I don’t think that the idea that music and sex go together is problematic. I don’t have a problem with people, men or women, using their sexuality in music videos or in their stage shows. It’s popular music for god’s sake.
When Elvis gyrates his hips I giggle and I remember being transfixed by Kate Bush on Top of the Pops as a child when she floated about in a leotard. However claiming that mass marketed images intended for titillation are an act of individual self expression and therefore can be a feminist act is problematic.
Miley Cyrus was described on the Today programme on November 13th 2013 (mp3 file here) in a debate between Catherine Hakim, social scientist and author of Honey Money and Lia Latchford, member of the Rewind and Reframe campaign as exercising the power to behave exactly as she wants on stage and in her videos and therefore she could be described as a feminist. She was said to be expressing her sexuality in her video for the song Wrecking Ball, and the fact she is able and confident to do so, is evidence that she is a strong woman.
Is Miley Cyrus expressing her own sexuality in her videos, photo shoots and stage performances? Is it a creative, liberating act that shows her in control of her own image and using her own sexuality to her advantage?
I suppose it might be. Madonna has always been credited for the control she has exercised over her image in videos and on stage. Her own vision was at the heart of the images we saw of her. It may be the case that Miley Cyrus is the same – she might be in control here, rather than performing a contrived role created for her by her record company, management team, stylist etc.
The weird thing is, if Madonna had a large hand in creating her persona, whilst Rihanna, Miley et al have their highly sexualised images created by committee, then how come both sets of poses they strike and the writhing and panting, winking and licking things is all so damn familiar? If this is women enjoying the freedom to express their individualism and sexuality, then how come they all look the same? How can individual self expression end up being so homogenous?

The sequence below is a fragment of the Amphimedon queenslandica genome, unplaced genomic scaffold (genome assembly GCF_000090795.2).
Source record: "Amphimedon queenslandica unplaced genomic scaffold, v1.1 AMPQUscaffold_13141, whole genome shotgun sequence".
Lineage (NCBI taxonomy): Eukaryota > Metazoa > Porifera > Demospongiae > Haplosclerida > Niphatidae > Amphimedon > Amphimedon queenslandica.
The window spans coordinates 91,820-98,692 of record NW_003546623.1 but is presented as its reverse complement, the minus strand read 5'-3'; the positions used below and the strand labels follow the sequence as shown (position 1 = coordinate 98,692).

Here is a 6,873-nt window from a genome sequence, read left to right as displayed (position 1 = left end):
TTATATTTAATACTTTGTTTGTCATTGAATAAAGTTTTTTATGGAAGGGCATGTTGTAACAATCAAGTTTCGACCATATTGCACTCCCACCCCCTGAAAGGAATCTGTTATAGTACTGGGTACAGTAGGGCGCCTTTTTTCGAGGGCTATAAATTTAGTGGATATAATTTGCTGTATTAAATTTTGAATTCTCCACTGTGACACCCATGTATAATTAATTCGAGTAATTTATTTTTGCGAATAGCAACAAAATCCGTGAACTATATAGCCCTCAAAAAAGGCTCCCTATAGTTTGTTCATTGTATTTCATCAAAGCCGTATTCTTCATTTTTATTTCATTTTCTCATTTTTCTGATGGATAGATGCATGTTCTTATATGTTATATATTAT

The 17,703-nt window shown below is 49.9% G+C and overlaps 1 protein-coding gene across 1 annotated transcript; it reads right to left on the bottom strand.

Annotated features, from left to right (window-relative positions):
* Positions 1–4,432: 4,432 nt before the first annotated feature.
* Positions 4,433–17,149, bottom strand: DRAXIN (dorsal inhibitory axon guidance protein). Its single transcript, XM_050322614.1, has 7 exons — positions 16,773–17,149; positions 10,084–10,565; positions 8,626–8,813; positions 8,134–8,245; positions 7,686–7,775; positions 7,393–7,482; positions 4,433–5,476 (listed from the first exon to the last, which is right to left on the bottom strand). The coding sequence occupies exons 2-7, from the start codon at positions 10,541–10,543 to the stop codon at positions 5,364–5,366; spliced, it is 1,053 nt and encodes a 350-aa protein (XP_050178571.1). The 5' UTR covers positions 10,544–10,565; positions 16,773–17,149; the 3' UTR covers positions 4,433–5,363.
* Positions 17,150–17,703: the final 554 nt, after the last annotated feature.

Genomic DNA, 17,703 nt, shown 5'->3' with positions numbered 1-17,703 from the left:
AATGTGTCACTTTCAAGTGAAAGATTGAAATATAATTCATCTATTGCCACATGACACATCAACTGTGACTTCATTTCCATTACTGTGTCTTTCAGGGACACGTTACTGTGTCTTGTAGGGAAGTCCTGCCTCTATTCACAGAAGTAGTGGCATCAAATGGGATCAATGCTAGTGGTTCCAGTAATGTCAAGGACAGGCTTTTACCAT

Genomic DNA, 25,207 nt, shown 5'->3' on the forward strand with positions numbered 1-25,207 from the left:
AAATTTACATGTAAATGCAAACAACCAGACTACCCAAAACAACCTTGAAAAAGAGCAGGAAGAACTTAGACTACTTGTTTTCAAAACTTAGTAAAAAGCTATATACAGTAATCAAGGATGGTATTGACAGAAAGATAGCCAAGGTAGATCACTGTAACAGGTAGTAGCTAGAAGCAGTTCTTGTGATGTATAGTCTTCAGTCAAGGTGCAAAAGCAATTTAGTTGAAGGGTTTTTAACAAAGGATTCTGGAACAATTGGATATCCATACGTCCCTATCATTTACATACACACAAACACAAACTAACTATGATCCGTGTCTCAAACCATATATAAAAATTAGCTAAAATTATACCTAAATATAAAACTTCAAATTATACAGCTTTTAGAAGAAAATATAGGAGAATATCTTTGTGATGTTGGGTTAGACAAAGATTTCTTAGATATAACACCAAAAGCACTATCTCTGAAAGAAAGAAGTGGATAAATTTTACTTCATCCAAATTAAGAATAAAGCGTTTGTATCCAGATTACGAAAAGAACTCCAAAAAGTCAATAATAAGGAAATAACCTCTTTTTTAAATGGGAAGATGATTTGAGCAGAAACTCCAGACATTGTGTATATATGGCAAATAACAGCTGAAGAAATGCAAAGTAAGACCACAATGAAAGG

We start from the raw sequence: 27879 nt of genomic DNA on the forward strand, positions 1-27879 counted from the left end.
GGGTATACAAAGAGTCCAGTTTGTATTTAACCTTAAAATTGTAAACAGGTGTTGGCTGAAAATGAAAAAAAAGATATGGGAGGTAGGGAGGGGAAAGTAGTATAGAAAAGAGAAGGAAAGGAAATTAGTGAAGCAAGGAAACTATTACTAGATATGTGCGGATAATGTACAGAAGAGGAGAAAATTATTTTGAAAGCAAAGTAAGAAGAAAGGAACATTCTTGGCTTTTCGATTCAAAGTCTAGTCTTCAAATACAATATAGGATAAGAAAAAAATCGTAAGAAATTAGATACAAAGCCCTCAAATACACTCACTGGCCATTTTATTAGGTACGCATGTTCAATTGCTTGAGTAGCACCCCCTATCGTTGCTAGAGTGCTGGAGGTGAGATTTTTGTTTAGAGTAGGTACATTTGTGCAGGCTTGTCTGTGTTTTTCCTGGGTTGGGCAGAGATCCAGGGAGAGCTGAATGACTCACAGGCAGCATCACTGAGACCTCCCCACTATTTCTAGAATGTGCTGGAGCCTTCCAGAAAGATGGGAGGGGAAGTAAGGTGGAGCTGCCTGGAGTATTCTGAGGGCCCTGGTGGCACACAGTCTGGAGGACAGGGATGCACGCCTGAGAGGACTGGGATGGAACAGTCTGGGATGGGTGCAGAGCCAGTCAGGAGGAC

The answer is that the poses that the women strike in these videos are not expressions of their personal sexuality. They are repeating the gambits of pole dancers, strippers, porn actresses and glamour models. They are titillating and provocative and can be exciting to watch. But they are not creative acts of self expression; they are conforming to a set of visual clichés associated with the sex industry.
Miley Cyrus is trading on the images of women, often anonymous, that are wank material.
Rather than this enhancing her personal creativity, does it not rather reduce her individuality so that she is just another writhing naked woman?
She is not expressing her own personality when she is up on stage – quite the opposite. She is recycling a set of well worn clichés. Miley is performing poses that women have been doing for a long time in hundreds of different places; ultimately just another pair of tits and ass. It’s the opposite of creative. Miley is a cypher. So, it’s hard to see this as self-expression as there does not seem to be an individual here at all. Without an actual woman at its heart, it’s tricky to see this as a feminist act.
By Dr Sabine Clarke
Meanwhile… here’s another woman singing about another Wrecking Ball – Ed